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KW-39 Chicken feed and winter veg
Have we finally farmed the filling of the pigs?
Today is a big day at the barracks. For one, the granddaughter is coming to visit for the first time. For the first time outside of her mother’s belly, that is. She was here before she hatched (twice!), but I don’t suppose she remembers that.
But also, today is the day when we find out if we are self sufficient in pig food.
(I dislike the internet bidding of “let that sink in”, but it might be appropriate here.)
The porcine pals arrived here in July 2020. Three and one fifth years ago. For the first few days, I fed them on nettles and grass clippings, both of which have remained firm favourites since then, but mostly, they have had a buckets of rather expensive horse food every 12 hours for the last one thousand, one hundred and seventy days.
The purpose of this newsletter is to try to give a glimpse behind the scenes of all that goes into the barracks, the work needed to be self sufficient, the performance art project of “is any of this possible? / what is collapse?”. The reason for there being a paid option is to allow you to contribute to the pig food. It’s that simple.
We never quite equalised the subscriptions = costs equation, but we got close. About two thirds.
And now, after all this time of breaking new ground, adding compost and charcoal and leaf mould and sand and brick dust and blood, sweat and tears; of growing, tending and harvesting pig food, we may have successfully grown enough for their bellies.
The hope was always that the garden shredder (the Häcksler) would be able to deal with sweetcorn, to chop it up sufficiently so that I can dry a few thousand sweetcorn plants, bag it up, and feed them all winter. They, the pigs, are perfectly happy to eat the cellulose-rich stems and the tough, but juicy leaves. The cobs and the corns themselves, though, are about their favourite food. I hoped that häcksling them complete would give a good chewy mash of something filling, nutritious and delicious.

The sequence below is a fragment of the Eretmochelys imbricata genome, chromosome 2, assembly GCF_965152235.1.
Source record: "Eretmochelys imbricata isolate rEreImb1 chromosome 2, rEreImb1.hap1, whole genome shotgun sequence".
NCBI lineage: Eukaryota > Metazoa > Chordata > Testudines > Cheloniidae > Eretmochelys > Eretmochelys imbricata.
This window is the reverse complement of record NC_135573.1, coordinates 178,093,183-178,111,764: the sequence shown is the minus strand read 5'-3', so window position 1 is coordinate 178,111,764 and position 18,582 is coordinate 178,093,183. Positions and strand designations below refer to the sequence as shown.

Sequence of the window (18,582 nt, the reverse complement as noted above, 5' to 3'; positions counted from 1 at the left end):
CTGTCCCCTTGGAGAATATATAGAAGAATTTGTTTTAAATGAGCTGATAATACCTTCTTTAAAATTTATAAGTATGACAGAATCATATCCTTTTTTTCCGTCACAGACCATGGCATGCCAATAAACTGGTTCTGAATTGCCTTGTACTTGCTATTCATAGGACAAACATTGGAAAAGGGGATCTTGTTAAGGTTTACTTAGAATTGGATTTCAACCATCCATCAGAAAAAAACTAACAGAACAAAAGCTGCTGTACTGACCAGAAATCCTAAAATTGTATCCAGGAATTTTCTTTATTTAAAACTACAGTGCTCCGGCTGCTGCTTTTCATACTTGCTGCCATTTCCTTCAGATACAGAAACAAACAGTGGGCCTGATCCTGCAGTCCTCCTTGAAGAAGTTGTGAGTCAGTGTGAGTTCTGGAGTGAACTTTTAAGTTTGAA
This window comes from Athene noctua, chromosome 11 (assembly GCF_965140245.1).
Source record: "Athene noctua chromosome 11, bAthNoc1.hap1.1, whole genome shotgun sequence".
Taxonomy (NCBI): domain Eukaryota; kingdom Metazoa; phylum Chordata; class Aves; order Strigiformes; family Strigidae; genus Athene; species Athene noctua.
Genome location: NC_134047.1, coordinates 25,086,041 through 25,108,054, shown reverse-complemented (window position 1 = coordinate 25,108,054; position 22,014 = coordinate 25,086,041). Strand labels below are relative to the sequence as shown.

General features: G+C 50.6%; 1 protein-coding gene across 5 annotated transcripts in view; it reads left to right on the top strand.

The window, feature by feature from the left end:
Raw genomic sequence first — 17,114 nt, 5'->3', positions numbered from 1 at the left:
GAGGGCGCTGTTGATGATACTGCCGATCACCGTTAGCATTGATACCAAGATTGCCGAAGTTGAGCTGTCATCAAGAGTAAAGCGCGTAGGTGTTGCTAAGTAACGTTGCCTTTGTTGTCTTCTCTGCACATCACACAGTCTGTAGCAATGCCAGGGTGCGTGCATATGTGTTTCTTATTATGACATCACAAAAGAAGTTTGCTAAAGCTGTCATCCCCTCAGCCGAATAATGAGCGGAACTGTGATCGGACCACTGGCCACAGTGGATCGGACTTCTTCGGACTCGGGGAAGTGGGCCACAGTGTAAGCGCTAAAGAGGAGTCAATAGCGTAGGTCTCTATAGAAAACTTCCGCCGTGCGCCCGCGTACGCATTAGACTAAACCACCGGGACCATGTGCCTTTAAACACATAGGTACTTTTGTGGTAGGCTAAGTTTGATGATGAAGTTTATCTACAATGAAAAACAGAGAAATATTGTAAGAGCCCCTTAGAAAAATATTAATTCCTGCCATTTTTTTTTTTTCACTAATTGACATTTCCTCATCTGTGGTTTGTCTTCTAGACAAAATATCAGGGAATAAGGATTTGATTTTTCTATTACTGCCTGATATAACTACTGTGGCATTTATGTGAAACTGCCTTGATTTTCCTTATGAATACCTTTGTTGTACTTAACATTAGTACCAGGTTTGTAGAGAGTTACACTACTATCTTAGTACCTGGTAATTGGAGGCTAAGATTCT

Well, it worked an absolute treat (something worked as hoped for at the barracks!), and they got their first bucket full last night. They also got a bucket of regular food, just in case. It’s now 7am. I am going to go and feed them after sending this newsletter. Please hope with me that they ate it.
If they did, then we can move on to phase two in the Ginger Petting Zoo (in which the pirate rescues ginger farm animals) and your subs to this newsletter will be put towards the chickens.
Next year, the plan is to rescue 60 laying chickens. They are at the end of their laying life, and will be killed and turned into cheap nuggets. Or, they can come and live out their last months and years with the grass under their feet and the blue sky above them. Palliative care for elderly, abused chickens.
All contributions to the barracks newsletter are spent on rescue animals. Now and forever.
This week in the garden we will be taking care of the over-wintering vegetables. That is:
Sow mangold, onion sets and garlic.
Clear the potatoes and dig in preparation for winter wheat.
Clear up a bit, and top dress carrots, parsnips and leeks (all of which will stay in the ground until I want to eat them)
Try sowing some winter lettuce
Bring the bananas inside, and propagate
(Last week, I transplanted the spinach)
Also, this week, I am turning the internet off for winter. The newsletter will continue and asynchronous video messages to the usual messaging clients would be very welcome
Much piratey love
Your Pirate Ben
bought in a junk shop for 10 cents, but the image contains an affiliate link to Amazon!